Google Trying to Satisfy Everyone over Right to Be Forgotten IssueAdded: Monday, July 7th, 2014
Category: Recent Headlines Involving File Sharing > Current Events
Tags:ET, p2p, Torrent, Piracy, Peer To Peer, Network, Hackers, Internet, BitTorrent, Google, utorrent, bitcomet, extratorrent, 2013, www.extratorrent.cc
The tech giant has agreed to change the way it implements the new EU “right to be forgotten” measure. The reason was tones of critics for being over-zealous in the approach to blocking results in name-based searches.
Over 70,000 individuals have submitted requests to delete links to articles containing their names after a ruling by the European Court of Justice was delivered two months ago. A number of online media groups, including The Guardian, Daily Mail and BBC, complained when the search engine started removing links to their pages.
BBC’s economics editor claimed that Google had cast him into oblivion after a blogpost he published about the former Merrill Lynch boss was removed from some search results. Google admitted that the American company could be clearer in the way it informed publishers about the removals of search-terms.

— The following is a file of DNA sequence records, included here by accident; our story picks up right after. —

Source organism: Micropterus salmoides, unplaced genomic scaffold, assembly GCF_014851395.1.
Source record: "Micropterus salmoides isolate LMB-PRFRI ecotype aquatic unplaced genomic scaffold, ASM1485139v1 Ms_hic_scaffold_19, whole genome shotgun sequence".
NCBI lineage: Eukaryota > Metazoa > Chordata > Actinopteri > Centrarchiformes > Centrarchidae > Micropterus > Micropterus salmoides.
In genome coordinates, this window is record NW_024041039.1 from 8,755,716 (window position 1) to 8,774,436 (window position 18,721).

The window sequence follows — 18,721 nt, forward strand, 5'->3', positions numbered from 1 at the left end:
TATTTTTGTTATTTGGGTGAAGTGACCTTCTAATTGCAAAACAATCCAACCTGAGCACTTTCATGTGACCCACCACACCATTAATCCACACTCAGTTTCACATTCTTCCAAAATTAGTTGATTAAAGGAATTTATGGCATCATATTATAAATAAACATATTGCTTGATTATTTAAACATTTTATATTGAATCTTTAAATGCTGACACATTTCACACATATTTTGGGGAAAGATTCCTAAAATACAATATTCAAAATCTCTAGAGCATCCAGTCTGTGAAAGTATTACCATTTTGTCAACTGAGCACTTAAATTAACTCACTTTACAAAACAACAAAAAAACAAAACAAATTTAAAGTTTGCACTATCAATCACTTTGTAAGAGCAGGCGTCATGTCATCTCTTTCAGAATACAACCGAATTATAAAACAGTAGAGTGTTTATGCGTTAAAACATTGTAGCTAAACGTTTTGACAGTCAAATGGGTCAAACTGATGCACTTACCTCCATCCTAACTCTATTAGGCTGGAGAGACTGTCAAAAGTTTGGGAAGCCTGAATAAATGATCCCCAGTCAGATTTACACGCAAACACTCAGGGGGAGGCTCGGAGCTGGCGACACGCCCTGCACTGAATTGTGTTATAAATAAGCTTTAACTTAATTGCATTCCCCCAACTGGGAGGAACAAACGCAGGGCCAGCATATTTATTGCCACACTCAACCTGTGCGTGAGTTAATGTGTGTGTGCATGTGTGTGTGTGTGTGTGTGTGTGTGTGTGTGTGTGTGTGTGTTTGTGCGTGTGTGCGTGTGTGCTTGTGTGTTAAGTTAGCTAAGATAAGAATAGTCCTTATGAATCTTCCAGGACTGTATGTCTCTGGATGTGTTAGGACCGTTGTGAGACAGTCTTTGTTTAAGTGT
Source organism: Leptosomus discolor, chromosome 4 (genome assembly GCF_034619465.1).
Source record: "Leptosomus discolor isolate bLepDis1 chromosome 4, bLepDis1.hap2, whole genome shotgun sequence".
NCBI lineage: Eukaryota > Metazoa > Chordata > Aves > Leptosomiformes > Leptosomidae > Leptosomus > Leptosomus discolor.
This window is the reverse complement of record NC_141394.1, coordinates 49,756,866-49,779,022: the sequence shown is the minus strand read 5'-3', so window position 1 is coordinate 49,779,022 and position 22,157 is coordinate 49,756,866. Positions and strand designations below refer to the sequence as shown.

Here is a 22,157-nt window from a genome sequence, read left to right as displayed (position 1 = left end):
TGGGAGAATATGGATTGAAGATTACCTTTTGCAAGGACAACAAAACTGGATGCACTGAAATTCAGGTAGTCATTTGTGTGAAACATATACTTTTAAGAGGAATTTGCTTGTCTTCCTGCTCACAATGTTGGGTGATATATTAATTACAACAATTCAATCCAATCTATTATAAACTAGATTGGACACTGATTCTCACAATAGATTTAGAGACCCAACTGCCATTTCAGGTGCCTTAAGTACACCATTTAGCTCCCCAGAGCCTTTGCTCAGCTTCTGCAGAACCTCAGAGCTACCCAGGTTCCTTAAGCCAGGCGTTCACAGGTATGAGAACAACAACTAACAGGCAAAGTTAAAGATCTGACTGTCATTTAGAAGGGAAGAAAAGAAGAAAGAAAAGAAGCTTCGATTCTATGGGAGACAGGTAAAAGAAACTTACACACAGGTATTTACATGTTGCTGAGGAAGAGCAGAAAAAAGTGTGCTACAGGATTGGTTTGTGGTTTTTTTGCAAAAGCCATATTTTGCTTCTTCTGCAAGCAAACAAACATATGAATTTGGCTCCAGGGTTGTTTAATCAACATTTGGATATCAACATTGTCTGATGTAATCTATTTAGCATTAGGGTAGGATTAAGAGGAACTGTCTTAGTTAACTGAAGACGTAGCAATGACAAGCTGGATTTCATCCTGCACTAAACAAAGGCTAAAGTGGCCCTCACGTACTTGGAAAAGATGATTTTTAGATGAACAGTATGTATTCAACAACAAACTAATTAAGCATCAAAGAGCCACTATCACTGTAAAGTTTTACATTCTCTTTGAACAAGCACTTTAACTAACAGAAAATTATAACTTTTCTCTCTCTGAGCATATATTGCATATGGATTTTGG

Google explained it was undergoing a “learning process” and choosing the best way to implement the ruling. At the same time, the company denied that it was deliberately trying to subvert the judgment by being too fast to remove links upon the requests. BBC’s editor had wrongly assumed that Merrill Lynch boss was the one who had made the removal request. In reality, the request had come from a member of the public who had left a comment on the post, but the company agreed that it should provide publishers with more information about search-term deletions.
However, the blogpost in question remains widely available via almost all search terms – only if you search for the name of the commentator, the post wouldn’t show up on a Google search. Google claimed that its effort to comply with the EU ruling is a difficult process. The company promised to be committed to doing it as responsibly as it possibly can.
Aside from BBC case, 6 links to Guardian stories have also been removed from some search results, 3 of them being about a controversy involving a former Scottish Premier League referee McDonald who admitted lying about awarding a penalty in the Scottish FA Cup. The Guardian complained that the company was pursuing an overly broad interpretation of the recent court ruling and went too far in removing search results. In response, Google defended the way it addressed the court’s judgment, saying that it is obliged to comply with that law.
Posted by: Date:
Monday, July 7th, 2014
|posted by (2014-07-08 09:42:38)|
|Hum really who are kidding google; you remove only false tales not stories that are proven correct.|
The ruling refers to fiction not non fiction; if I rob a bank and get caught and that get headlines in the local paper how dare you google say that your following the courts order by removing it; you can t be that slow of a learner.
Most Popular Stories